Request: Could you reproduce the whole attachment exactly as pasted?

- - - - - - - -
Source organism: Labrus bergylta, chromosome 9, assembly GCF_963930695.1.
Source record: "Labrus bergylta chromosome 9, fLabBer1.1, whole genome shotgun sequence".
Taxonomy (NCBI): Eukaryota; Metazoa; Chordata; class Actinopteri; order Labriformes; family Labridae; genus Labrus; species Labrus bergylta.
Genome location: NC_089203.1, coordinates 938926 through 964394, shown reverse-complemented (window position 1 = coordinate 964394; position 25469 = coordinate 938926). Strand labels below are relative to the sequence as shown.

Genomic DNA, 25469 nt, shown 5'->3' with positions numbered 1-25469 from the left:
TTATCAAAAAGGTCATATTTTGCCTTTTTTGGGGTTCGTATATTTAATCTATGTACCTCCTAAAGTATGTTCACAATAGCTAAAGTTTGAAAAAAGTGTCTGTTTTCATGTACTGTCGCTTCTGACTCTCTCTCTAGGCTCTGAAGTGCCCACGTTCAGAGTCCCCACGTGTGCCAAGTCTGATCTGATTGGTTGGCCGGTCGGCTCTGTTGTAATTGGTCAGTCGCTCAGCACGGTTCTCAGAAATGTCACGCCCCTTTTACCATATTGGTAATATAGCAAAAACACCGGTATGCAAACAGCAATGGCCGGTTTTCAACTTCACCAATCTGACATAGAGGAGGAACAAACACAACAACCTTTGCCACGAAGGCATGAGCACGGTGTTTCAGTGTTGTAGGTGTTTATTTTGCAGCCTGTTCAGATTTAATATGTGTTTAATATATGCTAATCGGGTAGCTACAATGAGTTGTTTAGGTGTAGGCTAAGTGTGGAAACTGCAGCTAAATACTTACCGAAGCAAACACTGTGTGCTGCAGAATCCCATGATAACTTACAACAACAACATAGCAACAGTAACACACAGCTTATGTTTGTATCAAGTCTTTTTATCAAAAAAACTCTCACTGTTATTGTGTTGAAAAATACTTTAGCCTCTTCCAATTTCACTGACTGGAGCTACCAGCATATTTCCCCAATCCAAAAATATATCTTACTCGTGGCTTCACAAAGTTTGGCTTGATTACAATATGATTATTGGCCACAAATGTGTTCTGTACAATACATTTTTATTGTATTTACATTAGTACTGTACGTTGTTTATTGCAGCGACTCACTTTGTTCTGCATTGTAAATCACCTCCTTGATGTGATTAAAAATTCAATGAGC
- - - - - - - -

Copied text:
Source organism: Labrus bergylta, chromosome 9, assembly GCF_963930695.1.
Source record: "Labrus bergylta chromosome 9, fLabBer1.1, whole genome shotgun sequence".
Taxonomy (NCBI): Eukaryota; Metazoa; Chordata; class Actinopteri; order Labriformes; family Labridae; genus Labrus; species Labrus bergylta.
Genome location: NC_089203.1, coordinates 938926 through 964394, shown reverse-complemented (window position 1 = coordinate 964394; position 25469 = coordinate 938926). Strand labels below are relative to the sequence as shown.

Genomic DNA, 25469 nt, shown 5'->3' with positions numbered 1-25469 from the left:
TTATCAAAAAGGTCATATTTTGCCTTTTTTGGGGTTCGTATATTTAATCTATGTACCTCCTAAAGTATGTTCACAATAGCTAAAGTTTGAAAAAAGTGTCTGTTTTCATGTACTGTCGCTTCTGACTCTCTCTCTAGGCTCTGAAGTGCCCACGTTCAGAGTCCCCACGTGTGCCAAGTCTGATCTGATTGGTTGGCCGGTCGGCTCTGTTGTAATTGGTCAGTCGCTCAGCACGGTTCTCAGAAATGTCACGCCCCTTTTACCATATTGGTAATATAGCAAAAACACCGGTATGCAAACAGCAATGGCCGGTTTTCAACTTCACCAATCTGACATAGAGGAGGAACAAACACAACAACCTTTGCCACGAAGGCATGAGCACGGTGTTTCAGTGTTGTAGGTGTTTATTTTGCAGCCTGTTCAGATTTAATATGTGTTTAATATATGCTAATCGGGTAGCTACAATGAGTTGTTTAGGTGTAGGCTAAGTGTGGAAACTGCAGCTAAATACTTACCGAAGCAAACACTGTGTGCTGCAGAATCCCATGATAACTTACAACAACAACATAGCAACAGTAACACACAGCTTATGTTTGTATCAAGTCTTTTTATCAAAAAAACTCTCACTGTTATTGTGTTGAAAAATACTTTAGCCTCTTCCAATTTCACTGACTGGAGCTACCAGCATATTTCCCCAATCCAAAAATATATCTTACTCGTGGCTTCACAAAGTTTGGCTTGATTACAATATGATTATTGGCCACAAATGTGTTCTGTACAATACATTTTTATTGTATTTACATTAGTACTGTACGTTGTTTATTGCAGCGACTCACTTTGTTCTGCATTGTAAATCACCTCCTTGATGTGATTAAAAATTCAATGAGC